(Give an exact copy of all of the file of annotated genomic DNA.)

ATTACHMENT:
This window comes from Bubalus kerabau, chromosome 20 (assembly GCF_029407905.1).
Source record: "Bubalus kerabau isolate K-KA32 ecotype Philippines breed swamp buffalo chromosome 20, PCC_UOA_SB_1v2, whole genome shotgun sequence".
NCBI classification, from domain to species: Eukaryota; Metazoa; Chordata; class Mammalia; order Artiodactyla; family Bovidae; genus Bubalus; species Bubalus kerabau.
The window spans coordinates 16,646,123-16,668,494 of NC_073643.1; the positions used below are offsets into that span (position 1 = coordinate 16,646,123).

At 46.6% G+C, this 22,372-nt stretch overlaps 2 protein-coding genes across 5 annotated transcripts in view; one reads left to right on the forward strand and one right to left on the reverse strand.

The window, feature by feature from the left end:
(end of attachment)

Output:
This window comes from Bubalus kerabau, chromosome 20 (assembly GCF_029407905.1).
Source record: "Bubalus kerabau isolate K-KA32 ecotype Philippines breed swamp buffalo chromosome 20, PCC_UOA_SB_1v2, whole genome shotgun sequence".
NCBI classification, from domain to species: Eukaryota; Metazoa; Chordata; class Mammalia; order Artiodactyla; family Bovidae; genus Bubalus; species Bubalus kerabau.
The window spans coordinates 16,646,123-16,668,494 of NC_073643.1; the positions used below are offsets into that span (position 1 = coordinate 16,646,123).

At 46.6% G+C, this 22,372-nt stretch overlaps 2 protein-coding genes across 5 annotated transcripts in view; one reads left to right on the forward strand and one right to left on the reverse strand.

The window, feature by feature from the left end: